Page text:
Litigating commercial disputes is generally considered a necessary evil by some and a waste of time and money, by others. I have never heard anyone except trial lawyers say that they are truly happy about being in a good lawsuit.
Most commercial enterprises attempt to avoid litigation at all costs. As a result, the majority of business disputes are resolved short of the courtroom door. Given the current complexities of the litigation process, the costs of litigation and the enormous distraction and waste of time for management and staff, many businesses look for alternatives to a civil lawsuit. These include: arbitration, mediation and other forms of alternative dispute resolution (ADR). Some just do not bother to sue at all. While it is true that most commercial disputes settle, some cases simply cannot and should not be settled.
The trial of a commercial dispute should not be considered a bad thing. Going to trial does not necessarily reflect a failure by the parties and/or the lawyers to act reasonably, or to find a business solution to the dispute. Sometimes the parties can have an honest and legitimate disagreement with respect to their legal obligations. There can be real issues regarding the interpretation of a contract or the ramifications of representations made by the parties, both before and after a contract have been signed. Sometimes trials are necessary because one side is being unrealistic and is not prepared to settle on a reasonable basis.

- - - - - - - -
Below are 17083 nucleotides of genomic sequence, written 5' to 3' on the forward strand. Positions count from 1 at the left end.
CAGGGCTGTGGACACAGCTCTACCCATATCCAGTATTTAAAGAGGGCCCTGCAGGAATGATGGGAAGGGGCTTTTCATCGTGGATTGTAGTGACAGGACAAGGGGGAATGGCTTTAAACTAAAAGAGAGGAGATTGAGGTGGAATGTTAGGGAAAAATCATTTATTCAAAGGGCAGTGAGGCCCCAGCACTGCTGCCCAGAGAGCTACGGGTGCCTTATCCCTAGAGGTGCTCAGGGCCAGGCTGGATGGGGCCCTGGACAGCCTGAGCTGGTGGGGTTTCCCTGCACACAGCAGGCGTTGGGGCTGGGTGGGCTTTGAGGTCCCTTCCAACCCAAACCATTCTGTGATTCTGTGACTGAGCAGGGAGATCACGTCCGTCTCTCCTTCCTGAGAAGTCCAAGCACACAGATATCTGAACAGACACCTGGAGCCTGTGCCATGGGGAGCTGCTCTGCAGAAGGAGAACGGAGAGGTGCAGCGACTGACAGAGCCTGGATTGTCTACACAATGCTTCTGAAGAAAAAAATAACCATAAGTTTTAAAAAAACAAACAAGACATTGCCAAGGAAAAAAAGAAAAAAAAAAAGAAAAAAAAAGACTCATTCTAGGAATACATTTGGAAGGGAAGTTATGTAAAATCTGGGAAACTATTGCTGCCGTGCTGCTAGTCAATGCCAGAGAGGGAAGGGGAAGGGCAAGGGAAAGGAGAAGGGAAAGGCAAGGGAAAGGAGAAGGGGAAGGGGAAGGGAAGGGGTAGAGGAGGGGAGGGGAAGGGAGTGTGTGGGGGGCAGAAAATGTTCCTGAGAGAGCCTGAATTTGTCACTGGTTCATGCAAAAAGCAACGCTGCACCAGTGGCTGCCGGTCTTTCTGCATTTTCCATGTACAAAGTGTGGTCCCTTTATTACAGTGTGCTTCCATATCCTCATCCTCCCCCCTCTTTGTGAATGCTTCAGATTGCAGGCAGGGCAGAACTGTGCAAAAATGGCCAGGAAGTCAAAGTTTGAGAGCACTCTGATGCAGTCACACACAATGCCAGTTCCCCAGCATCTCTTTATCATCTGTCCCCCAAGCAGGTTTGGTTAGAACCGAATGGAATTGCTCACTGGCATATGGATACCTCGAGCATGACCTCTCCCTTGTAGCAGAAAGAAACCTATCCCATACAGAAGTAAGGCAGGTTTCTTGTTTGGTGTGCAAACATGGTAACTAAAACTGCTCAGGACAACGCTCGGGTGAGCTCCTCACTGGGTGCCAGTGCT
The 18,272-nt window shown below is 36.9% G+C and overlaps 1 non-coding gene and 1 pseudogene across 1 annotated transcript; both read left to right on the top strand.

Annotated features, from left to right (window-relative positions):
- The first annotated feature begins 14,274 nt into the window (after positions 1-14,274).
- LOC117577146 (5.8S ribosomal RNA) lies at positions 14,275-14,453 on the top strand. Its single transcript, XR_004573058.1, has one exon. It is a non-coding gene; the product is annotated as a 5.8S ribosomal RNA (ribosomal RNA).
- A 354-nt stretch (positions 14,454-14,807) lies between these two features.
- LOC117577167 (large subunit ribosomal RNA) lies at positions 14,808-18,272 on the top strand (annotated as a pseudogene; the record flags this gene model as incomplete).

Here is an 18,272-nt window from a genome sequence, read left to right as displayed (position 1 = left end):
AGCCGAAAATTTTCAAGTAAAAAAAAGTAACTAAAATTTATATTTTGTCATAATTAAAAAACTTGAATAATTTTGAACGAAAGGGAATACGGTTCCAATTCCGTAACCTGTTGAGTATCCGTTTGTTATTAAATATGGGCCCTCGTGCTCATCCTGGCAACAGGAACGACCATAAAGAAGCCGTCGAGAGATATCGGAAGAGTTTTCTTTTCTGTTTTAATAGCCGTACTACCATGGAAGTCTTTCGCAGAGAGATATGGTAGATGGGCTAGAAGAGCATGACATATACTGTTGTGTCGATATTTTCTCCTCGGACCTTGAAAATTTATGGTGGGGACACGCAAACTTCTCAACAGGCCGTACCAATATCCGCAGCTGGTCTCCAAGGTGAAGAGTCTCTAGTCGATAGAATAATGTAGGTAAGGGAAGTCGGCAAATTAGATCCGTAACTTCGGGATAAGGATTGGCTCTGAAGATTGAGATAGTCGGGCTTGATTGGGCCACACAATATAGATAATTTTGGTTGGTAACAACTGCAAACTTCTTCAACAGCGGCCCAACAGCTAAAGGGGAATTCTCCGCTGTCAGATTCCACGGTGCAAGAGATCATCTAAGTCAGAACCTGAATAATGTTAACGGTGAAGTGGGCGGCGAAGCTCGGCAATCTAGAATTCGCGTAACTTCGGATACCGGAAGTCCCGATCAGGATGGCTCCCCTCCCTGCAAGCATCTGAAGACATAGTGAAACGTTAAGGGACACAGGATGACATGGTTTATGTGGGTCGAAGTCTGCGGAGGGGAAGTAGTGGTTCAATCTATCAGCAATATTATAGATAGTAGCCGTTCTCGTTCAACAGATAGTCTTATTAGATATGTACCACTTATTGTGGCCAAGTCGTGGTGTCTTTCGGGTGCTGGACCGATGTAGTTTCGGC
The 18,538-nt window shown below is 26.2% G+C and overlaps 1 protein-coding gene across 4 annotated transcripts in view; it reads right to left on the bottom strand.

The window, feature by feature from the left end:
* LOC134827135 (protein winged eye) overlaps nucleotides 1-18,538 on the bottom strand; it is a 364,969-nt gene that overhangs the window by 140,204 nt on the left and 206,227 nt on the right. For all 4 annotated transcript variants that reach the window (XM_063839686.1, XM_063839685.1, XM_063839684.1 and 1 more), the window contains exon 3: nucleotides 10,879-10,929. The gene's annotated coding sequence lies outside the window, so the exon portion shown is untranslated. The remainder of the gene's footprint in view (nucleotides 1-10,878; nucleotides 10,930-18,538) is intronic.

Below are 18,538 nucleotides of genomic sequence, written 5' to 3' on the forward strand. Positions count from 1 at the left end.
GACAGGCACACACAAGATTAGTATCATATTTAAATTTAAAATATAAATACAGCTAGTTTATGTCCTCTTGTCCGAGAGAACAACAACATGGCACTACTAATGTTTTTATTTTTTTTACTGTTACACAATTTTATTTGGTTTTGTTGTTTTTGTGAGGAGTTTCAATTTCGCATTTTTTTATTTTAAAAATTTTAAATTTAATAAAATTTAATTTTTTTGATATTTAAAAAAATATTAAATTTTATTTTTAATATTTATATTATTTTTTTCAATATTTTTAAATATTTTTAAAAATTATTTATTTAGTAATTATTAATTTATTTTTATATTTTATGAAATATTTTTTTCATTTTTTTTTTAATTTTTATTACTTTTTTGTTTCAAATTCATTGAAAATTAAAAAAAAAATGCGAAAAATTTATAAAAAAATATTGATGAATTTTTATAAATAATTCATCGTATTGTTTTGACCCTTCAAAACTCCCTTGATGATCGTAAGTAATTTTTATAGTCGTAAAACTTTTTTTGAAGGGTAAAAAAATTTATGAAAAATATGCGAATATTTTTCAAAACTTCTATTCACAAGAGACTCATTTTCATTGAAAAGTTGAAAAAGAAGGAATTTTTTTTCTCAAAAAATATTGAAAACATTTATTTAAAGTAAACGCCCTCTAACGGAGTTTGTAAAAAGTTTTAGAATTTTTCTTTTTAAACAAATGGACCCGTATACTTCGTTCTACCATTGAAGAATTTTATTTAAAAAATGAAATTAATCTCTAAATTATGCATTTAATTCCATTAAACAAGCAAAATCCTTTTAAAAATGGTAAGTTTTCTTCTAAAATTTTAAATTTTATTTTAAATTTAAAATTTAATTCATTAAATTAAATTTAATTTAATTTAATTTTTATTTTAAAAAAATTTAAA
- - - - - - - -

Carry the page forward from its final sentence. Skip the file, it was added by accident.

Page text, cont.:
What is wrong with having a judge and/or jury decide such a case? Why should the parties not have the benefit of an independent judge ruling on their dispute? Why should a party accept a settlement that it believes is less than fair and reasonable?
From my point of view, there is another very important reason that we need to continue to have commercial trials. Without trials, the law is stagnant and does not develop and respond to new circumstances. While the world of commerce changes rapidly, the laws that affect that commerce move very slowly. And even though commercial activity is significantly regulated by statutes and regulations, it is important to have judges interpret those statutes and regulations and provide guidance and direction as to how they are to be applied. Commerce is significantly impacted by judge-made law, known as the common law. For example, the law that applies to contracts is rooted in the common law. Without trials the common law does not develop and that is simply bad for business.
Even ADR does not provide an answer. While there are many benefits associated with ADR, the costs are not necessarily less than litigation. While ADR will give you a specialized decision maker and can usually move matters forward much more quickly than litigation, the bottom line is that ADR does not create new law.
This is not to suggest that all disputes should be litigated or tried. Most commercial disputes can and should be resolved. However, some disputes must be determined at trial.
Properly conducted litigation can provide not only a fair and just resolution of a commercial dispute that benefits not only the parties to the dispute but the world of commerce as a whole. So the next time someone says that lawsuits are bad for business, think again.